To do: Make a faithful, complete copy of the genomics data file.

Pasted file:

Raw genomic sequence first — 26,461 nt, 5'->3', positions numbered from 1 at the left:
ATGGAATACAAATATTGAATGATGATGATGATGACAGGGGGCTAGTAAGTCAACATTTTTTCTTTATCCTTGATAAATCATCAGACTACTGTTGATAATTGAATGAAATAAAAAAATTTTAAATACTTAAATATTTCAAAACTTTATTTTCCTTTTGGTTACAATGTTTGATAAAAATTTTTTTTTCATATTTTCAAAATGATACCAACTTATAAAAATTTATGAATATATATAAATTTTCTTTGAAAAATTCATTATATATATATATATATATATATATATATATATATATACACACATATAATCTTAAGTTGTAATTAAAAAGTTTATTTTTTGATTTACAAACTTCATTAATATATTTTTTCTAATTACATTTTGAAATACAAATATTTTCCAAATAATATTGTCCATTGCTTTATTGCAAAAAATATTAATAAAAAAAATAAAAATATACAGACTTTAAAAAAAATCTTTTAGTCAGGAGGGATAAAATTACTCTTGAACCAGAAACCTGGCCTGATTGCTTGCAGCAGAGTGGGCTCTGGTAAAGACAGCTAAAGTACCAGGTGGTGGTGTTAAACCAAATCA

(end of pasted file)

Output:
Raw genomic sequence first — 26,461 nt, 5'->3', positions numbered from 1 at the left:
ATGGAATACAAATATTGAATGATGATGATGATGACAGGGGGCTAGTAAGTCAACATTTTTTCTTTATCCTTGATAAATCATCAGACTACTGTTGATAATTGAATGAAATAAAAAAATTTTAAATACTTAAATATTTCAAAACTTTATTTTCCTTTTGGTTACAATGTTTGATAAAAATTTTTTTTTCATATTTTCAAAATGATACCAACTTATAAAAATTTATGAATATATATAAATTTTCTTTGAAAAATTCATTATATATATATATATATATATATATATATATATATATACACACATATAATCTTAAGTTGTAATTAAAAAGTTTATTTTTTGATTTACAAACTTCATTAATATATTTTTTCTAATTACATTTTGAAATACAAATATTTTCCAAATAATATTGTCCATTGCTTTATTGCAAAAAATATTAATAAAAAAAATAAAAATATACAGACTTTAAAAAAAATCTTTTAGTCAGGAGGGATAAAATTACTCTTGAACCAGAAACCTGGCCTGATTGCTTGCAGCAGAGTGGGCTCTGGTAAAGACAGCTAAAGTACCAGGTGGTGGTGTTAAACCAAATCA